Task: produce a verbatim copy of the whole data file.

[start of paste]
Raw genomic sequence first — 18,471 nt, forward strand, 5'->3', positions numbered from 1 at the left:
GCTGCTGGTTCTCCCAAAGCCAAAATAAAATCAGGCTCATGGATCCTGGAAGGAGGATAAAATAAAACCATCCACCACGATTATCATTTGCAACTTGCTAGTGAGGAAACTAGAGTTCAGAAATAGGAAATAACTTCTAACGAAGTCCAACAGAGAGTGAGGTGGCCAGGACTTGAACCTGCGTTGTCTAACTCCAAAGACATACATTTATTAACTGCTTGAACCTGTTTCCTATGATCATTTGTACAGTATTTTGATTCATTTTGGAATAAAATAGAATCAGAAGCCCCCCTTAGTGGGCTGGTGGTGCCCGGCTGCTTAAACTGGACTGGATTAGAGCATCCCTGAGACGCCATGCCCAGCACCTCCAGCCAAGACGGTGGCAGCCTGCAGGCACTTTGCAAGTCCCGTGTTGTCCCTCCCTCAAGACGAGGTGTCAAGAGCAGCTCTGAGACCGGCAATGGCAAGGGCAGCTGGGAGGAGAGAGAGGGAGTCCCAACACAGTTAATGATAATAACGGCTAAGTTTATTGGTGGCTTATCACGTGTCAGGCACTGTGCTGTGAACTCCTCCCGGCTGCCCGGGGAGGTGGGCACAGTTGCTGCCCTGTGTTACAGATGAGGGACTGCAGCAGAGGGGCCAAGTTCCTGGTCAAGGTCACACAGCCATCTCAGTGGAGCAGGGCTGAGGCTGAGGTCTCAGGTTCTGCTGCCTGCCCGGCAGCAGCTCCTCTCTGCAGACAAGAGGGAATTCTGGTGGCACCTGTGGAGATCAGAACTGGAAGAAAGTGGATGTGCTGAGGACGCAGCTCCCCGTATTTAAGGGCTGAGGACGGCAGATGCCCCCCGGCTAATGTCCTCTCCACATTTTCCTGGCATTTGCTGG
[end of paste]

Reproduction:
Raw genomic sequence first — 18,471 nt, forward strand, 5'->3', positions numbered from 1 at the left:
GCTGCTGGTTCTCCCAAAGCCAAAATAAAATCAGGCTCATGGATCCTGGAAGGAGGATAAAATAAAACCATCCACCACGATTATCATTTGCAACTTGCTAGTGAGGAAACTAGAGTTCAGAAATAGGAAATAACTTCTAACGAAGTCCAACAGAGAGTGAGGTGGCCAGGACTTGAACCTGCGTTGTCTAACTCCAAAGACATACATTTATTAACTGCTTGAACCTGTTTCCTATGATCATTTGTACAGTATTTTGATTCATTTTGGAATAAAATAGAATCAGAAGCCCCCCTTAGTGGGCTGGTGGTGCCCGGCTGCTTAAACTGGACTGGATTAGAGCATCCCTGAGACGCCATGCCCAGCACCTCCAGCCAAGACGGTGGCAGCCTGCAGGCACTTTGCAAGTCCCGTGTTGTCCCTCCCTCAAGACGAGGTGTCAAGAGCAGCTCTGAGACCGGCAATGGCAAGGGCAGCTGGGAGGAGAGAGAGGGAGTCCCAACACAGTTAATGATAATAACGGCTAAGTTTATTGGTGGCTTATCACGTGTCAGGCACTGTGCTGTGAACTCCTCCCGGCTGCCCGGGGAGGTGGGCACAGTTGCTGCCCTGTGTTACAGATGAGGGACTGCAGCAGAGGGGCCAAGTTCCTGGTCAAGGTCACACAGCCATCTCAGTGGAGCAGGGCTGAGGCTGAGGTCTCAGGTTCTGCTGCCTGCCCGGCAGCAGCTCCTCTCTGCAGACAAGAGGGAATTCTGGTGGCACCTGTGGAGATCAGAACTGGAAGAAAGTGGATGTGCTGAGGACGCAGCTCCCCGTATTTAAGGGCTGAGGACGGCAGATGCCCCCCGGCTAATGTCCTCTCCACATTTTCCTGGCATTTGCTGG